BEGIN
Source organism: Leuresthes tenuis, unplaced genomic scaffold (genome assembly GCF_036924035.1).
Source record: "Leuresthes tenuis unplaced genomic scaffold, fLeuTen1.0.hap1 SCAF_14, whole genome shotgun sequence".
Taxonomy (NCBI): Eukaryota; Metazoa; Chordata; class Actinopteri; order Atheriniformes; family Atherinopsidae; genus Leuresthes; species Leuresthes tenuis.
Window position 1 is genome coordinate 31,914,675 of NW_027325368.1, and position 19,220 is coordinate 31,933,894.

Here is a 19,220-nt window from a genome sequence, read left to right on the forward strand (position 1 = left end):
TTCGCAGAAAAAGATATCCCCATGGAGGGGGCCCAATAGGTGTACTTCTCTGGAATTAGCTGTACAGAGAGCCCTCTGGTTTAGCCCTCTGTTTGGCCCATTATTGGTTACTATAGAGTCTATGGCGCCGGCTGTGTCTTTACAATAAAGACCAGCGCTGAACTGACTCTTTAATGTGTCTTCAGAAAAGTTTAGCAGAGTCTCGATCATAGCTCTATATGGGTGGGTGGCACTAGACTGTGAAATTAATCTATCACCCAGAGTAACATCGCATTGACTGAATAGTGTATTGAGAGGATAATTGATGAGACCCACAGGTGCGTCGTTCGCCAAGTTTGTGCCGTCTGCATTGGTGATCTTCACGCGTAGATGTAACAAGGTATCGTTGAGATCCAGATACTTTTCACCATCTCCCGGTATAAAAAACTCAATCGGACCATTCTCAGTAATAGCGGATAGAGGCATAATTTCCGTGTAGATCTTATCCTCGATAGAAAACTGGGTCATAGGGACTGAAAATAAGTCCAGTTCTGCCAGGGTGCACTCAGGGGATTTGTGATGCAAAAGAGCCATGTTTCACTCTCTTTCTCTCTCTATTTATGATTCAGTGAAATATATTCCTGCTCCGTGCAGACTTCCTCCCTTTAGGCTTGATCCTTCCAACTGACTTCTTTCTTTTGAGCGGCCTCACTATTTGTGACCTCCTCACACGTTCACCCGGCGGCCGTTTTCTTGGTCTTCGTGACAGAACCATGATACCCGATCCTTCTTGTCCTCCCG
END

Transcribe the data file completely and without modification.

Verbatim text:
Source organism: Leuresthes tenuis, unplaced genomic scaffold (genome assembly GCF_036924035.1).
Source record: "Leuresthes tenuis unplaced genomic scaffold, fLeuTen1.0.hap1 SCAF_14, whole genome shotgun sequence".
Taxonomy (NCBI): Eukaryota; Metazoa; Chordata; class Actinopteri; order Atheriniformes; family Atherinopsidae; genus Leuresthes; species Leuresthes tenuis.
Window position 1 is genome coordinate 31,914,675 of NW_027325368.1, and position 19,220 is coordinate 31,933,894.

Here is a 19,220-nt window from a genome sequence, read left to right on the forward strand (position 1 = left end):
TTCGCAGAAAAAGATATCCCCATGGAGGGGGCCCAATAGGTGTACTTCTCTGGAATTAGCTGTACAGAGAGCCCTCTGGTTTAGCCCTCTGTTTGGCCCATTATTGGTTACTATAGAGTCTATGGCGCCGGCTGTGTCTTTACAATAAAGACCAGCGCTGAACTGACTCTTTAATGTGTCTTCAGAAAAGTTTAGCAGAGTCTCGATCATAGCTCTATATGGGTGGGTGGCACTAGACTGTGAAATTAATCTATCACCCAGAGTAACATCGCATTGACTGAATAGTGTATTGAGAGGATAATTGATGAGACCCACAGGTGCGTCGTTCGCCAAGTTTGTGCCGTCTGCATTGGTGATCTTCACGCGTAGATGTAACAAGGTATCGTTGAGATCCAGATACTTTTCACCATCTCCCGGTATAAAAAACTCAATCGGACCATTCTCAGTAATAGCGGATAGAGGCATAATTTCCGTGTAGATCTTATCCTCGATAGAAAACTGGGTCATAGGGACTGAAAATAAGTCCAGTTCTGCCAGGGTGCACTCAGGGGATTTGTGATGCAAAAGAGCCATGTTTCACTCTCTTTCTCTCTCTATTTATGATTCAGTGAAATATATTCCTGCTCCGTGCAGACTTCCTCCCTTTAGGCTTGATCCTTCCAACTGACTTCTTTCTTTTGAGCGGCCTCACTATTTGTGACCTCCTCACACGTTCACCCGGCGGCCGTTTTCTTGGTCTTCGTGACAGAACCATGATACCCGATCCTTCTTGTCCTCCCG